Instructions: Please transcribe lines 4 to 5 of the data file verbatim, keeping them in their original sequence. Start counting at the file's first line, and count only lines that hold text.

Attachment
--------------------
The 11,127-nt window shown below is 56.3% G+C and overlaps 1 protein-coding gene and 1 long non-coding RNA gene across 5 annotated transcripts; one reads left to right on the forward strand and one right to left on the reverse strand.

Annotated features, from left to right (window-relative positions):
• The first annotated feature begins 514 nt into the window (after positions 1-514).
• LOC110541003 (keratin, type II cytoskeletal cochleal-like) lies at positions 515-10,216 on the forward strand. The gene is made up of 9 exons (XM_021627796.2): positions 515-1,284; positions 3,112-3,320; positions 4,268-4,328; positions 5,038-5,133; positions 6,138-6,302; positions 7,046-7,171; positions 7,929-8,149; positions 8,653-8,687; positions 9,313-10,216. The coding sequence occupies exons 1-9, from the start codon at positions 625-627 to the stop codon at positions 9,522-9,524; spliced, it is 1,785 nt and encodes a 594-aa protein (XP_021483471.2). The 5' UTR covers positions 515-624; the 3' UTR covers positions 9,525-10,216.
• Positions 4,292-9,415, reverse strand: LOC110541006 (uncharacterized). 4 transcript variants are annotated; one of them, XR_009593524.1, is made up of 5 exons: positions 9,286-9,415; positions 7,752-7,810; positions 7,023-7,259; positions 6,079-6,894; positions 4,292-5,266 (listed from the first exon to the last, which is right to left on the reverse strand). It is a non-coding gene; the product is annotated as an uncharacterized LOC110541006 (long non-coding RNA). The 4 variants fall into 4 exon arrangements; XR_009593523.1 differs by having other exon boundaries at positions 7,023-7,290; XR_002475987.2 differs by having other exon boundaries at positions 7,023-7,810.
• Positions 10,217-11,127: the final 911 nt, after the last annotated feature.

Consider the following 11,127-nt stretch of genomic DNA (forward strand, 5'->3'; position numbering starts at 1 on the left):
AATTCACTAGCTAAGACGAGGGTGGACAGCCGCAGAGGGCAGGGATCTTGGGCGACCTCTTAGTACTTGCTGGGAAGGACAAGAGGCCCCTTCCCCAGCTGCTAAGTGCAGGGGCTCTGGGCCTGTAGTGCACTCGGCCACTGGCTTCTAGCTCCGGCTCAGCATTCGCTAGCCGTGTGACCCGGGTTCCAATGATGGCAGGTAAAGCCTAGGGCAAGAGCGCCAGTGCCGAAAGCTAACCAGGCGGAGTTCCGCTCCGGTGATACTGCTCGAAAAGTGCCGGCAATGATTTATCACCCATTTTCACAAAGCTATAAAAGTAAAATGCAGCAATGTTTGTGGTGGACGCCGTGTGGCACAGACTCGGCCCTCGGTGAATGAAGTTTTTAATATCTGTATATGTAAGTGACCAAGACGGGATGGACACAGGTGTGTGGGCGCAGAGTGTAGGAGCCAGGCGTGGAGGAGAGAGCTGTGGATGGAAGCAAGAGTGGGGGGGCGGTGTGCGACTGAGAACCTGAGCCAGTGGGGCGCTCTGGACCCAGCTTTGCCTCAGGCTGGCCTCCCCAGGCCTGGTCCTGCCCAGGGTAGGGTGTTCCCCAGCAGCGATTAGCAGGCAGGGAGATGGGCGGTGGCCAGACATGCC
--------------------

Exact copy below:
• LOC110541003 (keratin, type II cytoskeletal cochleal-like) lies at positions 515-10,216 on the forward strand. The gene is made up of 9 exons (XM_021627796.2): positions 515-1,284; positions 3,112-3,320; positions 4,268-4,328; positions 5,038-5,133; positions 6,138-6,302; positions 7,046-7,171; positions 7,929-8,149; positions 8,653-8,687; positions 9,313-10,216. The coding sequence occupies exons 1-9, from the start codon at positions 625-627 to the stop codon at positions 9,522-9,524; spliced, it is 1,785 nt and encodes a 594-aa protein (XP_021483471.2). The 5' UTR covers positions 515-624; the 3' UTR covers positions 9,525-10,216.
• Positions 4,292-9,415, reverse strand: LOC110541006 (uncharacterized). 4 transcript variants are annotated; one of them, XR_009593524.1, is made up of 5 exons: positions 9,286-9,415; positions 7,752-7,810; positions 7,023-7,259; positions 6,079-6,894; positions 4,292-5,266 (listed from the first exon to the last, which is right to left on the reverse strand). It is a non-coding gene; the product is annotated as an uncharacterized LOC110541006 (long non-coding RNA). The 4 variants fall into 4 exon arrangements; XR_009593523.1 differs by having other exon boundaries at positions 7,023-7,290; XR_002475987.2 differs by having other exon boundaries at positions 7,023-7,810.